SUPREME COURT OF ILLINOIS
519 N.E.2d 440, 119 Ill. 2d 376, 116 Ill. Dec. 548 1987.IL.1882
Appeal from the Appellate Court for the Second District; heard in that court on appeal from the Circuit Court of Du Page County, the Hon. Robert A. Nolan, Judge, presiding.
JUSTICE MORAN delivered the opinion of the court.
DECISION OF THE COURT DELIVERED BY THE HONORABLE JUDGE MORAN
Defendant, Philip J. Caruso, was charged in separate two-count indictments in the circuit court of Du Page County with the offenses of child abduction (Ill. Rev. Stat., 1984 Supp., ch. 38, par. 10-5(b)(1)) and unlawful restraint (Ill. Rev. Stat. 1977, ch. 38, par. 10-3) involving his two daughters, Kathleen and Deborah. Defendant filed several motions to dismiss the child abduction counts, including one motion based on an ex post facto objection and another asserting that Illinois lacked subject-matter jurisdiction. The circuit court dismissed the child abduction counts, finding them to be an unconstitutional ex post facto application of the law. The ex post facto and subject-matter jurisdiction objections were both addressed on appeal. The appellate court reversed, finding that the law was not applied ex post facto and that Illinois has criminal jurisdiction over the child abduction counts. (152 Ill. App. 3d 1074.) We allowed the defendant's petition for leave to appeal under Rule 315 (107 Ill. 2d R. 315).
Defendant did not address the ex post facto objection in his brief before us and conceded at oral argument that he was abandoning his ex post facto objection; therefore, the only issue presented for review is whether Illinois may assert criminal jurisdiction over defendant's conduct where the defendant harbored his children outside of this State and failed to return them to their mother in violation of a court order of this State.
Inasmuch as the child abduction counts were dismissed, this cause raises a question on the pleadings. The child abduction counts at issue in this appeal charge that on December 24, 1984, within Du Page County, defendant "intentionally violated the terms of a valid court order entered December 20, 1977, in the Eighteenth Judicial Circuit, Du Page County, granting sole custody of [Kathleen and Deborah] to Janet Faye Caruso in that said defendant detained the [children] outside the jurisdiction of the court." The State does not dispute that defendant removed the children from Illinois in 1977 and that defendant and the children resided in Ohio from that time until at least through December 24, 1984, the date the indictment for the offense of child abduction was returned.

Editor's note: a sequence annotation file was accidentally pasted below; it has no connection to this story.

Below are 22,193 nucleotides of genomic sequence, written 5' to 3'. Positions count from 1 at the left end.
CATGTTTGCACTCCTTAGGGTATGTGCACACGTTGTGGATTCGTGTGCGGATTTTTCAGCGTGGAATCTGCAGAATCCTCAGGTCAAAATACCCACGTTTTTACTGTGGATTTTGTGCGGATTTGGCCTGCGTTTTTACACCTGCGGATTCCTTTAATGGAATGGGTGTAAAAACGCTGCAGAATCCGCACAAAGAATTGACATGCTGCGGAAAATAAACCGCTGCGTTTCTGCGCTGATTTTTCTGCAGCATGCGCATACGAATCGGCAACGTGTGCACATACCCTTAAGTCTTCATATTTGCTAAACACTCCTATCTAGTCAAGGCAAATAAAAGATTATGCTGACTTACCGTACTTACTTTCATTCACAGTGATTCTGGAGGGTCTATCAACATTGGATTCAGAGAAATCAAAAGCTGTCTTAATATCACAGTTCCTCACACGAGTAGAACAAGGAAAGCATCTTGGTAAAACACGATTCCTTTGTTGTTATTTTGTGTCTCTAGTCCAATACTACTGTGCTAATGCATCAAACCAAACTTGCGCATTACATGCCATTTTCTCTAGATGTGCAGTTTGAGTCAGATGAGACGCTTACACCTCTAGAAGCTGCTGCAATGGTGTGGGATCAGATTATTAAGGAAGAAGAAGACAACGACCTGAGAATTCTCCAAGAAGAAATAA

Defendant argues that any allegedly criminal conduct of his was committed in Ohio, not Illinois, and therefore is not subject to this State's criminal jurisdiction. In defendant's view, the failure to abide by the terms of a valid court order of custody, although an element of the offense of child abduction, is not the gist of the offense of child abduction. Defendant asserts to the contrary that the commission of the act of taking, concealing or detaining the child is the gist of the offense. Therefore, according to defendant, the jurisdictionally significant act -- the detaining of the children -- took place in Ohio, where defendant lived with the children from 1977 through 1984. Defendant concludes that Illinois cannot assert criminal jurisdiction over him because his conduct occurred entirely outside Illinois and he could not form any intent or commit any act that was criminal while he was in Illinois.
The State responds that the failure to return the children in compliance with the court order can be characterized as an omission to perform a duty imposed by Illinois law and is, therefore, regarded as being committed within Illinois pursuant to section 1-5(c) of the Criminal Code of 1961 (Ill. Rev. Stat. 1985, ch. 38, par. 1-5(c)), regardless of defendant's location at the time of the omission. The State also maintains that an element of the offense of child abduction is the intentional violation of the court order, which is committed within Illinois no matter where the defendant may be located, and jurisdiction is thus conferred under section 1-5(a)(1) (Ill. Rev. Stat. 1985, ch. 38, par. 1-5(a)(1)).
The jurisdiction of the circuit courts is conferred by the provisions of section 9 of article VI of the Illinois Constitution, which provides that the circuit courts have "original jurisdiction of all justiciable matters" (Ill. Const. 1970, art. VI, § 9), and section 1-5 of the Criminal Code (Ill. Rev. Stat. 1985, ch. 38, par. 1-5). (See People v. Gilmore (1976), 63 Ill. 2d 23, 26.) Section 1-5 provides in relevant part:
"(a) A person is subject to prosecution in this State for an offense which he commits, while either within or outside the State, by his own conduct or that of another for which he is legally accountable, if:
(1) The offense is committed either wholly or partly ...